Windfall movie movie director: Charlie McDowell
Windfall movie movie cast: Lily Collins, Jesse Plemons, Jason Segel
Windfall movie movie rating: 2.5 stars
Charlie McDowell’s Netflix mystery-thriller Windfall has Hitchcockian ambitions. The term has been used so often and become so meaningless that it can be stamped on any vaguely effective thriller these days. But with Windfall, McDowell’s attempt is to be positively, classically Hitchcockian.
It becomes apparent from the intro itself, wherein the camera stays focussed on a terrace of a luxurious retreat, curtains of a french window blowing gently in the wind, the gravity of upcoming events underlined by tense, old-timey background score. The view then merges into an establishing shot that pans 180 degrees across to show a pool. Shots featuring an orange grove, a windmill, and woods — all on the same property — follow.
A man sips on fruit juice (orange, what else?) inside an uncovered gazebo. He saunters aimlessly to the grove and munches on fruit, before lounging on a chair beside the pool. By then, it is clear that he doesn’t belong here. He is an interloper. The property belongs to a tech magnate (Jesse Plemons) and his wife (Lily Collins), who soon arrive for an eleventh-hour break, sending the intruder into a tizzy.
It is an undeniably impressive premise, wee bit pretentious, and it is inevitable that that the rest of the film is not going to fall at least slightly short.
The film makes a curious decision to not give a specific name to its trio of main characters. For instance, Segel’s character is called ‘Nobody’ in the credits, on account of him being one of the have-nots fighting back against the haves. The script is penned by Justin Lader and Andrew Kevin Walker (the latter wrote David Fincher’s Seven). The billionaire in question is called CEO, and his wife is called, well, Wife.
One can see what the film is trying to do, to slot the characters in their little position in the social strata. This does go well with the film’s major theme of class identity and how it affects individuals. For instance, Nobody is literally a nobody, who perhaps lost his job in a round of layoffs at the company, something that the CEO nonchalantly calls a necessary measure to maintain the company’s financial health. The CEO himself, a loathsome, amoral man that is a stand-in for any of the multiple tech-bros like Zuckerberg and Musk, blissfully unaware about his privilege, saying it “f***ing sucks” to be one of the world’s richest men.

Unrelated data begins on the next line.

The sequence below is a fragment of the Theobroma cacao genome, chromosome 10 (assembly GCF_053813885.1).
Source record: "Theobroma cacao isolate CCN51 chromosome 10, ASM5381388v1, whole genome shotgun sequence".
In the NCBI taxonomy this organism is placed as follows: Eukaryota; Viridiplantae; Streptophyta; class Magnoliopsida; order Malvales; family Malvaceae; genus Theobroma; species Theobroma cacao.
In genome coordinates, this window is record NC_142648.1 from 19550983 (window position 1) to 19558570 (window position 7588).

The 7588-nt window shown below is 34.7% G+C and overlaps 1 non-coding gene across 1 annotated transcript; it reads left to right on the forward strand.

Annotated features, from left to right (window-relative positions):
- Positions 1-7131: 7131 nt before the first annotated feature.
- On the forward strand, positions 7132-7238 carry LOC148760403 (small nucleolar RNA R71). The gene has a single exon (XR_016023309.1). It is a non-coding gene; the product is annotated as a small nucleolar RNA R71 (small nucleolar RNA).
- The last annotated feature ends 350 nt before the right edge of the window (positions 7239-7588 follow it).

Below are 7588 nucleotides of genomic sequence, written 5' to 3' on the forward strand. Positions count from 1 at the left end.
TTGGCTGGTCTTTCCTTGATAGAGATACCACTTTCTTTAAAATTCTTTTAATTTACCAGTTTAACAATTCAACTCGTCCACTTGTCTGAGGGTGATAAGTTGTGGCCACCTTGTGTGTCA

The Wife feels more of a kinship to Nobody, for we learn she rose from a similar background and her marriage is just a thing she had to do to make it in this world. She is also faintly disgusted with her husband, avoiding sex whenever possible and is on birth control unbeknownst to him.
All three, in fact, are tired of something. Nobody is tired of being stepped on by richer, more upwardly mobile men, and the Wife is tired of this men’s world. The CEO also admits he gets targetted by ‘nothing’ people every day who just want him to fail (all with a straight face). Plemons, used to playing weirdos, is scary good here.
For most of its runtime, Windfall makes for smooth sailing. It does struggle to manage its tone, and often cannot decide what it wants to be — a social thriller with comedic undertones or a noir.
But it skilfully balances its central theme with the thriller elements, and maintains tension throughout. Well, almost throughout. For at the very end, it becomes a very different movie, a far cry from the tense, focussed thriller it was for most of the runtime and devolves into an ending that feels wholly unearned. It would not have felt that jarring if there was believable storytelling leading up to that point.
If you can get past that ending, there is indeed a pretty good thriller in there.